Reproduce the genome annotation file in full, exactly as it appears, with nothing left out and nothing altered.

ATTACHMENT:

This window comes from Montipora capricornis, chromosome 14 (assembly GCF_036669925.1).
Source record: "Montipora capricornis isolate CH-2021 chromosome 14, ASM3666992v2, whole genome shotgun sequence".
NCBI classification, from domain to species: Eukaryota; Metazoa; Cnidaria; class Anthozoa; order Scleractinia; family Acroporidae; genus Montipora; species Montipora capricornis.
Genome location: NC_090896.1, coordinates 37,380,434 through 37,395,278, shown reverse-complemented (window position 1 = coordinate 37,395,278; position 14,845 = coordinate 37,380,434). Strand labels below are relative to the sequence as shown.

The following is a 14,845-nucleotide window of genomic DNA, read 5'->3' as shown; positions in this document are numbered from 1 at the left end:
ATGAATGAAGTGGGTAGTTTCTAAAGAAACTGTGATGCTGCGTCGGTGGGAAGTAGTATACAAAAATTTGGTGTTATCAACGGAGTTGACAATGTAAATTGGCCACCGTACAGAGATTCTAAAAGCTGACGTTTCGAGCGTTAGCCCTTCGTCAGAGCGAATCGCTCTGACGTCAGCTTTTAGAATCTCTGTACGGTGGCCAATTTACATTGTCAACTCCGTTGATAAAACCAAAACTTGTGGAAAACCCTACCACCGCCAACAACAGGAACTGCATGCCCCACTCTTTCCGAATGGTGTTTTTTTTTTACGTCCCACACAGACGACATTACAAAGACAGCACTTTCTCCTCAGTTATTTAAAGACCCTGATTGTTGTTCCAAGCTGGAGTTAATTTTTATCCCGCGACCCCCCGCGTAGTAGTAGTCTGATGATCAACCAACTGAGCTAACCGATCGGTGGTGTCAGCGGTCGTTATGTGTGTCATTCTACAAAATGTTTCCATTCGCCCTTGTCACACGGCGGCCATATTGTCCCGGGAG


This window comes from Montipora capricornis, chromosome 14 (assembly GCF_036669925.1).
Source record: "Montipora capricornis isolate CH-2021 chromosome 14, ASM3666992v2, whole genome shotgun sequence".
NCBI classification, from domain to species: Eukaryota; Metazoa; Cnidaria; class Anthozoa; order Scleractinia; family Acroporidae; genus Montipora; species Montipora capricornis.
Genome location: NC_090896.1, coordinates 37,380,434 through 37,395,278, shown reverse-complemented (window position 1 = coordinate 37,395,278; position 14,845 = coordinate 37,380,434). Strand labels below are relative to the sequence as shown.

The following is a 14,845-nucleotide window of genomic DNA, read 5'->3' as shown; positions in this document are numbered from 1 at the left end:
ATGAATGAAGTGGGTAGTTTCTAAAGAAACTGTGATGCTGCGTCGGTGGGAAGTAGTATACAAAAATTTGGTGTTATCAACGGAGTTGACAATGTAAATTGGCCACCGTACAGAGATTCTAAAAGCTGACGTTTCGAGCGTTAGCCCTTCGTCAGAGCGAATCGCTCTGACGTCAGCTTTTAGAATCTCTGTACGGTGGCCAATTTACATTGTCAACTCCGTTGATAAAACCAAAACTTGTGGAAAACCCTACCACCGCCAACAACAGGAACTGCATGCCCCACTCTTTCCGAATGGTGTTTTTTTTTTACGTCCCACACAGACGACATTACAAAGACAGCACTTTCTCCTCAGTTATTTAAAGACCCTGATTGTTGTTCCAAGCTGGAGTTAATTTTTATCCCGCGACCCCCCGCGTAGTAGTAGTCTGATGATCAACCAACTGAGCTAACCGATCGGTGGTGTCAGCGGTCGTTATGTGTGTCATTCTACAAAATGTTTCCATTCGCCCTTGTCACACGGCGGCCATATTGTCCCGGGAG